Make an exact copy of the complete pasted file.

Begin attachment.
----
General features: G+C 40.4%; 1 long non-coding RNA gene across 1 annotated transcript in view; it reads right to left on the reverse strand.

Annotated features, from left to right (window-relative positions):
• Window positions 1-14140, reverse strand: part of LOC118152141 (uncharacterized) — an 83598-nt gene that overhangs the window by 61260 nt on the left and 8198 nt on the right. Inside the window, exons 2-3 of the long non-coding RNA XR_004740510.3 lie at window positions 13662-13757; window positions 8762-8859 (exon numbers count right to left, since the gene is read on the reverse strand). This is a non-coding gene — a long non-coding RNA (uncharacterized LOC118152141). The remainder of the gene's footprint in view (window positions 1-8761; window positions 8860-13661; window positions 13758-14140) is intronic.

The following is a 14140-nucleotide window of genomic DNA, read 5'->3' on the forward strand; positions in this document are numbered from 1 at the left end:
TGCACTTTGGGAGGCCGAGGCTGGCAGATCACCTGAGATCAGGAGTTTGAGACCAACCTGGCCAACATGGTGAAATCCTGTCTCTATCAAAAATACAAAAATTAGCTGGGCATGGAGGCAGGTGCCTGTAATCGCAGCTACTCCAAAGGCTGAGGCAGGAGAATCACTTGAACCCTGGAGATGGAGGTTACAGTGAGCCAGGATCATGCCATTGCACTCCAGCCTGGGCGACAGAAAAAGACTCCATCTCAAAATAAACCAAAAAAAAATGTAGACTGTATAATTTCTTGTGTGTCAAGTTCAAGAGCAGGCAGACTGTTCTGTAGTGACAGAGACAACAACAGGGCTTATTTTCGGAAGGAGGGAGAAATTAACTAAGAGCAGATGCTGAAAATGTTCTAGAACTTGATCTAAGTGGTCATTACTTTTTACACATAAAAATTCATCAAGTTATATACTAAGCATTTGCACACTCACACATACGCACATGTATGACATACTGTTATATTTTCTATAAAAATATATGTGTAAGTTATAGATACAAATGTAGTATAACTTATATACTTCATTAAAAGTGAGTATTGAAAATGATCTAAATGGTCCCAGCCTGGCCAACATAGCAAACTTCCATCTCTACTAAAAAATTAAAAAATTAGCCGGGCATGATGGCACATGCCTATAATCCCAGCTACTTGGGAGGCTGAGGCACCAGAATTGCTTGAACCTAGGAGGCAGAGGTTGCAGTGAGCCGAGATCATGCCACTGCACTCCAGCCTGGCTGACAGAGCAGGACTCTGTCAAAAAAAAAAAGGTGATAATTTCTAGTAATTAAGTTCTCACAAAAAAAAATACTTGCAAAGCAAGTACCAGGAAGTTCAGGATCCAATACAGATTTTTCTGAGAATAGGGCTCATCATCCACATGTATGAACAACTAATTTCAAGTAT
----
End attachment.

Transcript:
General features: G+C 40.4%; 1 long non-coding RNA gene across 1 annotated transcript in view; it reads right to left on the reverse strand.

Annotated features, from left to right (window-relative positions):
• Window positions 1-14140, reverse strand: part of LOC118152141 (uncharacterized) — an 83598-nt gene that overhangs the window by 61260 nt on the left and 8198 nt on the right. Inside the window, exons 2-3 of the long non-coding RNA XR_004740510.3 lie at window positions 13662-13757; window positions 8762-8859 (exon numbers count right to left, since the gene is read on the reverse strand). This is a non-coding gene — a long non-coding RNA (uncharacterized LOC118152141). The remainder of the gene's footprint in view (window positions 1-8761; window positions 8860-13661; window positions 13758-14140) is intronic.

The following is a 14140-nucleotide window of genomic DNA, read 5'->3' on the forward strand; positions in this document are numbered from 1 at the left end:
TGCACTTTGGGAGGCCGAGGCTGGCAGATCACCTGAGATCAGGAGTTTGAGACCAACCTGGCCAACATGGTGAAATCCTGTCTCTATCAAAAATACAAAAATTAGCTGGGCATGGAGGCAGGTGCCTGTAATCGCAGCTACTCCAAAGGCTGAGGCAGGAGAATCACTTGAACCCTGGAGATGGAGGTTACAGTGAGCCAGGATCATGCCATTGCACTCCAGCCTGGGCGACAGAAAAAGACTCCATCTCAAAATAAACCAAAAAAAAATGTAGACTGTATAATTTCTTGTGTGTCAAGTTCAAGAGCAGGCAGACTGTTCTGTAGTGACAGAGACAACAACAGGGCTTATTTTCGGAAGGAGGGAGAAATTAACTAAGAGCAGATGCTGAAAATGTTCTAGAACTTGATCTAAGTGGTCATTACTTTTTACACATAAAAATTCATCAAGTTATATACTAAGCATTTGCACACTCACACATACGCACATGTATGACATACTGTTATATTTTCTATAAAAATATATGTGTAAGTTATAGATACAAATGTAGTATAACTTATATACTTCATTAAAAGTGAGTATTGAAAATGATCTAAATGGTCCCAGCCTGGCCAACATAGCAAACTTCCATCTCTACTAAAAAATTAAAAAATTAGCCGGGCATGATGGCACATGCCTATAATCCCAGCTACTTGGGAGGCTGAGGCACCAGAATTGCTTGAACCTAGGAGGCAGAGGTTGCAGTGAGCCGAGATCATGCCACTGCACTCCAGCCTGGCTGACAGAGCAGGACTCTGTCAAAAAAAAAAAGGTGATAATTTCTAGTAATTAAGTTCTCACAAAAAAAAATACTTGCAAAGCAAGTACCAGGAAGTTCAGGATCCAATACAGATTTTTCTGAGAATAGGGCTCATCATCCACATGTATGAACAACTAATTTCAAGTAT